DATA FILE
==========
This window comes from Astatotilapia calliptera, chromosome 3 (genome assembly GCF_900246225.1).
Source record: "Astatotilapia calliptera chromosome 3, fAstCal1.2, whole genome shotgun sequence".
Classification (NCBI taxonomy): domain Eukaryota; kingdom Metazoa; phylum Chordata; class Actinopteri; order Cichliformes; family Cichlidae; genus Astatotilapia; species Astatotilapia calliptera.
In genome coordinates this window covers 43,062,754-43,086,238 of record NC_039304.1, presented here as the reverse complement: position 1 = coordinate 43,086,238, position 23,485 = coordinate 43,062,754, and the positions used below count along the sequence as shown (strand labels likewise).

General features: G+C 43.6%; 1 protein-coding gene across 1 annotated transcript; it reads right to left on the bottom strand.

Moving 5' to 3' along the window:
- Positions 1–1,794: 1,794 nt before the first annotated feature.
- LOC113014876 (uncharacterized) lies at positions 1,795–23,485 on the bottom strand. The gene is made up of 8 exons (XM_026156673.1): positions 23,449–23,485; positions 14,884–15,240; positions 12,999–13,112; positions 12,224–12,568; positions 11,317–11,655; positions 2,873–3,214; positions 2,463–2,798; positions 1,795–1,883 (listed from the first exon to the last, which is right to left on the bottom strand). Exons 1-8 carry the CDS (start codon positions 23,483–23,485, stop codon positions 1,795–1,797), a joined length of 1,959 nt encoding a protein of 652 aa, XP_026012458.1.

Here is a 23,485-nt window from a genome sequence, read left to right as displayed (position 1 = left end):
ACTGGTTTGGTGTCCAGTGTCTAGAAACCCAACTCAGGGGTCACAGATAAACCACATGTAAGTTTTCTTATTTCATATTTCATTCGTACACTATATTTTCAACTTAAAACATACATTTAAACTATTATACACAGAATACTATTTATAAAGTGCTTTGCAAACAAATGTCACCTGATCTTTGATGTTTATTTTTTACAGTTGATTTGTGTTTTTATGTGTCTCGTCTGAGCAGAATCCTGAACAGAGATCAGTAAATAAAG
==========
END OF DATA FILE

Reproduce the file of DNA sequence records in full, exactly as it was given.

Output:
This window comes from Astatotilapia calliptera, chromosome 3 (genome assembly GCF_900246225.1).
Source record: "Astatotilapia calliptera chromosome 3, fAstCal1.2, whole genome shotgun sequence".
Classification (NCBI taxonomy): domain Eukaryota; kingdom Metazoa; phylum Chordata; class Actinopteri; order Cichliformes; family Cichlidae; genus Astatotilapia; species Astatotilapia calliptera.
In genome coordinates this window covers 43,062,754-43,086,238 of record NC_039304.1, presented here as the reverse complement: position 1 = coordinate 43,086,238, position 23,485 = coordinate 43,062,754, and the positions used below count along the sequence as shown (strand labels likewise).

General features: G+C 43.6%; 1 protein-coding gene across 1 annotated transcript; it reads right to left on the bottom strand.

Moving 5' to 3' along the window:
- Positions 1–1,794: 1,794 nt before the first annotated feature.
- LOC113014876 (uncharacterized) lies at positions 1,795–23,485 on the bottom strand. The gene is made up of 8 exons (XM_026156673.1): positions 23,449–23,485; positions 14,884–15,240; positions 12,999–13,112; positions 12,224–12,568; positions 11,317–11,655; positions 2,873–3,214; positions 2,463–2,798; positions 1,795–1,883 (listed from the first exon to the last, which is right to left on the bottom strand). Exons 1-8 carry the CDS (start codon positions 23,483–23,485, stop codon positions 1,795–1,797), a joined length of 1,959 nt encoding a protein of 652 aa, XP_026012458.1.

Here is a 23,485-nt window from a genome sequence, read left to right as displayed (position 1 = left end):
ACTGGTTTGGTGTCCAGTGTCTAGAAACCCAACTCAGGGGTCACAGATAAACCACATGTAAGTTTTCTTATTTCATATTTCATTCGTACACTATATTTTCAACTTAAAACATACATTTAAACTATTATACACAGAATACTATTTATAAAGTGCTTTGCAAACAAATGTCACCTGATCTTTGATGTTTATTTTTTACAGTTGATTTGTGTTTTTATGTGTCTCGTCTGAGCAGAATCCTGAACAGAGATCAGTAAATAAAG